Brigade between the hours of sundown and dark, Captain Scott, your assistant adjutant-general, indicated to me my position in the line of battle. Being the left of the brigade, I drew my regiment up in line at, or nearly at, right angles with our breastworks or the original line, the eight right companies resting inside of the breastworks, the two left companies outside and on a line with the other eight companies. At this time immediately in rear of my left was a perfect jam of artillery and caissons, many of which had been abandoned; some of them had been left standing, horses and all; in some instances the limbers had been dropped, and in others the teams were cut loose, leaving everything. As near as I could learn, but few officers remained with them. I finally succeeded in finding a Lieutenant Lewis, of what battery I did not learn. I requested him to put two pieces on my left, on a high point of ground commanding the ravine in front of the breastworks. He could only find 5 or 6 of his men, and I made a detail from my regiment to assist him. We finally succeeded in getting the two pieces in position. About this time a line officer of the One hundred and tenth Pennsylvania Regiment came up with about 200 men, and reported that he had no field officers with him, and requested me to take charge of them. I put them in position in rear of the artillery, with orders to support it, which they did with alacrity and bravery. I wish to remark here that these men staid with me during the night and through the fight next day, and behaved most gallantry.
About the time I had succeeded in getting the two pieces of artillery in position, a portion of the One hundred an seventh New York Regiment reported to me without a field officer. I put them in position on my left, which brought them in front of the right regiment of General Geary's division. I immediately notified the commanding officer of that regiment that my line extended in his front. This was done in order to prevent them from firing into us by mistake. These arrangements were scarcely completed before the rebels made a charge upon our breast-works with terrific yells. I immediately caused both pieces of artillery to open fire, first with shell and afterward with grape and canister. I am very confident that the fire from these two pieces of artillery, enfilading the whole length of the ravine and abatis in front of the breast-works, did much to check the rebels' advance. These are the only incidents that came under my notice during the night, excepting some firing on the right of our line, in which it is feared two of our regiments fired into each other by mistake.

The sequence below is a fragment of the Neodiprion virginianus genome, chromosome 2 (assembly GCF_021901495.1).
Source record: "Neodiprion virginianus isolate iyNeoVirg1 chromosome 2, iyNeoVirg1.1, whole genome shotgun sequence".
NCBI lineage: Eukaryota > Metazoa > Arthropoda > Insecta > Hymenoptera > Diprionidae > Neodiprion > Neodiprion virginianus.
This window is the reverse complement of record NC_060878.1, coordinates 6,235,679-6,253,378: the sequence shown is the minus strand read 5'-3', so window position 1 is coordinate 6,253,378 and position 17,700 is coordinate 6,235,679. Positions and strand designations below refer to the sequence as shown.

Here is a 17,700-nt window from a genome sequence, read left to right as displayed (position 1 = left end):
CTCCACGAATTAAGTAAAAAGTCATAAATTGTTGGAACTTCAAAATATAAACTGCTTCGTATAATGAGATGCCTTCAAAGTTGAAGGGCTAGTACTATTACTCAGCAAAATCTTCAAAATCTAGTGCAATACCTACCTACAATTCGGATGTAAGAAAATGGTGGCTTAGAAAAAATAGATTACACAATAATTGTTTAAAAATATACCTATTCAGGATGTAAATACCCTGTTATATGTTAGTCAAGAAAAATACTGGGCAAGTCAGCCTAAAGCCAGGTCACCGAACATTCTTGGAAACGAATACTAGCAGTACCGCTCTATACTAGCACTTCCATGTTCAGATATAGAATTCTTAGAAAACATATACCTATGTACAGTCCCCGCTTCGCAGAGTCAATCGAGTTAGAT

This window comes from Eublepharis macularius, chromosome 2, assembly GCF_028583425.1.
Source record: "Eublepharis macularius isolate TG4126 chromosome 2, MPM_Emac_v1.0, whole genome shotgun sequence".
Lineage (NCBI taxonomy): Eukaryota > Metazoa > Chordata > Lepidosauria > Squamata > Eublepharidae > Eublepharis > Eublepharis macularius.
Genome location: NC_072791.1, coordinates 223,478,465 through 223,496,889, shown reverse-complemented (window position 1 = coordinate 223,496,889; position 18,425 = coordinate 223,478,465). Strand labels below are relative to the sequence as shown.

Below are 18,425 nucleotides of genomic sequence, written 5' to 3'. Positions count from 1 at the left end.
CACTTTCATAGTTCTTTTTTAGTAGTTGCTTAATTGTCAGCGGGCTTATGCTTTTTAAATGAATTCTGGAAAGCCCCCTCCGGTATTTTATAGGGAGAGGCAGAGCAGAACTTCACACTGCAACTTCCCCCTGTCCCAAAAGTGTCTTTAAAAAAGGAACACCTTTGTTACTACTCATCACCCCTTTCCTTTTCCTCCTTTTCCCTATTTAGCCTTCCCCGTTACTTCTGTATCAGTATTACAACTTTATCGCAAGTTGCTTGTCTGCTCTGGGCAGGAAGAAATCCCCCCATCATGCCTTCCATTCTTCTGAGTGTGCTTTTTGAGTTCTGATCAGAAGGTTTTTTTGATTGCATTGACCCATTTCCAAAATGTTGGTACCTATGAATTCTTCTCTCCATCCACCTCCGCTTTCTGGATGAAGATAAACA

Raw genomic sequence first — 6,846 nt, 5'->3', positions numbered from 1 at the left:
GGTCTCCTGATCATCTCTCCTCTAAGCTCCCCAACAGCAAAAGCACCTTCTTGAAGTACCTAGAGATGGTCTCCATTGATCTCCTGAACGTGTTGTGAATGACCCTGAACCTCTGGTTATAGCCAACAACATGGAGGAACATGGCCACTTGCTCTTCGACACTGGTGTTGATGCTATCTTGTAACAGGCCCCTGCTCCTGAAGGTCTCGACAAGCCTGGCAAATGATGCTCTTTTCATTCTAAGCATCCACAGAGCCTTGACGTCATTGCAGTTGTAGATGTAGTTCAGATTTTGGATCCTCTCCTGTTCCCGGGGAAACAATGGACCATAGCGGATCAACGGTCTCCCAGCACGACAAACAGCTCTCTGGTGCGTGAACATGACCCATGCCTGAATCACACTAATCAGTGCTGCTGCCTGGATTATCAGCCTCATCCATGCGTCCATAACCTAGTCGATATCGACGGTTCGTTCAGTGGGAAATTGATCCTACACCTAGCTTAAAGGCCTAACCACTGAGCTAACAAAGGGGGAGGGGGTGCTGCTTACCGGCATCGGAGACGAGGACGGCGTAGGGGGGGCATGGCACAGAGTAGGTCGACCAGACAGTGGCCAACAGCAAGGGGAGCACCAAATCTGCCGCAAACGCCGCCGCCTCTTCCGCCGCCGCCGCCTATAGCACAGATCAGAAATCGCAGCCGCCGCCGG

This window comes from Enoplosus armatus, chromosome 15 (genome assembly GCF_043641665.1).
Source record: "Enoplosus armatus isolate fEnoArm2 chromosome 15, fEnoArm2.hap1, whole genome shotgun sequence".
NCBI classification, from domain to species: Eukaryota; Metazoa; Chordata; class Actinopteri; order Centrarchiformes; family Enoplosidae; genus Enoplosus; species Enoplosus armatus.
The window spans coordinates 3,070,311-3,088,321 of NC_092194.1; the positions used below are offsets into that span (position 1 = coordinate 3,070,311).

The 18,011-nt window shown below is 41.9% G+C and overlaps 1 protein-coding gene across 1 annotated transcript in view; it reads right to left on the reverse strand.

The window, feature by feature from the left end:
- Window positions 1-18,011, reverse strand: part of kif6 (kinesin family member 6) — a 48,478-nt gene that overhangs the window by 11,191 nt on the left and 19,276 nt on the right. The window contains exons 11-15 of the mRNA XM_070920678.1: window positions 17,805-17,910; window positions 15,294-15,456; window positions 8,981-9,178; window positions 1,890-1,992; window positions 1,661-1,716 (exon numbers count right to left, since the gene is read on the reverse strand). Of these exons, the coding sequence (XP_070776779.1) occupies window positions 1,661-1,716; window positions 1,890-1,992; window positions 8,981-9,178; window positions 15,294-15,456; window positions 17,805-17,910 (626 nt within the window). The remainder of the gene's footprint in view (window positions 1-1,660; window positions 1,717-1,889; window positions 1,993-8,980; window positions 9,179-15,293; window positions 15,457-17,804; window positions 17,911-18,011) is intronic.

Shortly after sunrise on Sunday morning, the 3rd, the enemy, having obtained possession of our breastworks on the right, advanced on our line and opened fire.
In a very short time the whole line became engaged. The enemy advanced steadily, delivering their fire with telling effect. Our whole line stood firm. No part of the line yielded an inch or wavered. The enemy poured in regiment after regiment of fresh troops, determined to break the line; but whenever and wherever they made their appearance they found our fire so deadly that they were forced to halt and seek shelter behind the timber and rises in the ground.
After the battle had progressed an hour or more, my officers notified me that the ammunition was running out. I immediately rode up to the right of the line to find you. I found that all the other regiments were also running short of ammunition. I would not see you, and was informed that Captain Scott, assistant adjutant-general, had been wounded and had left the field. I immediately ordered the whole line to fix bayonets and charge, which was done in gallant style. The rebels'